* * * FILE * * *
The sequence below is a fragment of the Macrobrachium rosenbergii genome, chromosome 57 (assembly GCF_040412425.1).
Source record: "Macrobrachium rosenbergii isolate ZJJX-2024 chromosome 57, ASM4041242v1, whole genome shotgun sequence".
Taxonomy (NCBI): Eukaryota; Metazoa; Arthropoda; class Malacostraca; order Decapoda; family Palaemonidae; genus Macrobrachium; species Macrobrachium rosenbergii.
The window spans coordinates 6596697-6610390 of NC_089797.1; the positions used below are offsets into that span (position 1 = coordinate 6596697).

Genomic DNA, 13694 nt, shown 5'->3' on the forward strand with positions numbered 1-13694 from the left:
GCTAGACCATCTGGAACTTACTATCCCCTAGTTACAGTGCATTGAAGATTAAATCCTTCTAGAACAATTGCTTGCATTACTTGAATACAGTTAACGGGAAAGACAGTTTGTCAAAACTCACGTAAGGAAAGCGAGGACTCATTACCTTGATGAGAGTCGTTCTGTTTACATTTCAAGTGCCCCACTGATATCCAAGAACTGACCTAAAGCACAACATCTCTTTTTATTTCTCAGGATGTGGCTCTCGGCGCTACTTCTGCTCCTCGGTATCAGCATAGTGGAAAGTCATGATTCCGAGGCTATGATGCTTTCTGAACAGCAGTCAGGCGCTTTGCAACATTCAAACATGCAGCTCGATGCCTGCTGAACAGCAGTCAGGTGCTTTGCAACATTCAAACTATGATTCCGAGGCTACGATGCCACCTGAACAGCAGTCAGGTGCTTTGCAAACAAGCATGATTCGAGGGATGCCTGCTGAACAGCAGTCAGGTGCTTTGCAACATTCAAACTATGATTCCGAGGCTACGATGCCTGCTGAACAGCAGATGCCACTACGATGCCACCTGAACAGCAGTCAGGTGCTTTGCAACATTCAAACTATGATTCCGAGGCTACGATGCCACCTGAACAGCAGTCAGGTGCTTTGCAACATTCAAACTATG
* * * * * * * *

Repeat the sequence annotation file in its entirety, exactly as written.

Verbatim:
The sequence below is a fragment of the Macrobrachium rosenbergii genome, chromosome 57 (assembly GCF_040412425.1).
Source record: "Macrobrachium rosenbergii isolate ZJJX-2024 chromosome 57, ASM4041242v1, whole genome shotgun sequence".
Taxonomy (NCBI): Eukaryota; Metazoa; Arthropoda; class Malacostraca; order Decapoda; family Palaemonidae; genus Macrobrachium; species Macrobrachium rosenbergii.
The window spans coordinates 6596697-6610390 of NC_089797.1; the positions used below are offsets into that span (position 1 = coordinate 6596697).

Genomic DNA, 13694 nt, shown 5'->3' on the forward strand with positions numbered 1-13694 from the left:
GCTAGACCATCTGGAACTTACTATCCCCTAGTTACAGTGCATTGAAGATTAAATCCTTCTAGAACAATTGCTTGCATTACTTGAATACAGTTAACGGGAAAGACAGTTTGTCAAAACTCACGTAAGGAAAGCGAGGACTCATTACCTTGATGAGAGTCGTTCTGTTTACATTTCAAGTGCCCCACTGATATCCAAGAACTGACCTAAAGCACAACATCTCTTTTTATTTCTCAGGATGTGGCTCTCGGCGCTACTTCTGCTCCTCGGTATCAGCATAGTGGAAAGTCATGATTCCGAGGCTATGATGCTTTCTGAACAGCAGTCAGGCGCTTTGCAACATTCAAACATGCAGCTCGATGCCTGCTGAACAGCAGTCAGGTGCTTTGCAACATTCAAACTATGATTCCGAGGCTACGATGCCACCTGAACAGCAGTCAGGTGCTTTGCAAACAAGCATGATTCGAGGGATGCCTGCTGAACAGCAGTCAGGTGCTTTGCAACATTCAAACTATGATTCCGAGGCTACGATGCCTGCTGAACAGCAGATGCCACTACGATGCCACCTGAACAGCAGTCAGGTGCTTTGCAACATTCAAACTATGATTCCGAGGCTACGATGCCACCTGAACAGCAGTCAGGTGCTTTGCAACATTCAAACTATG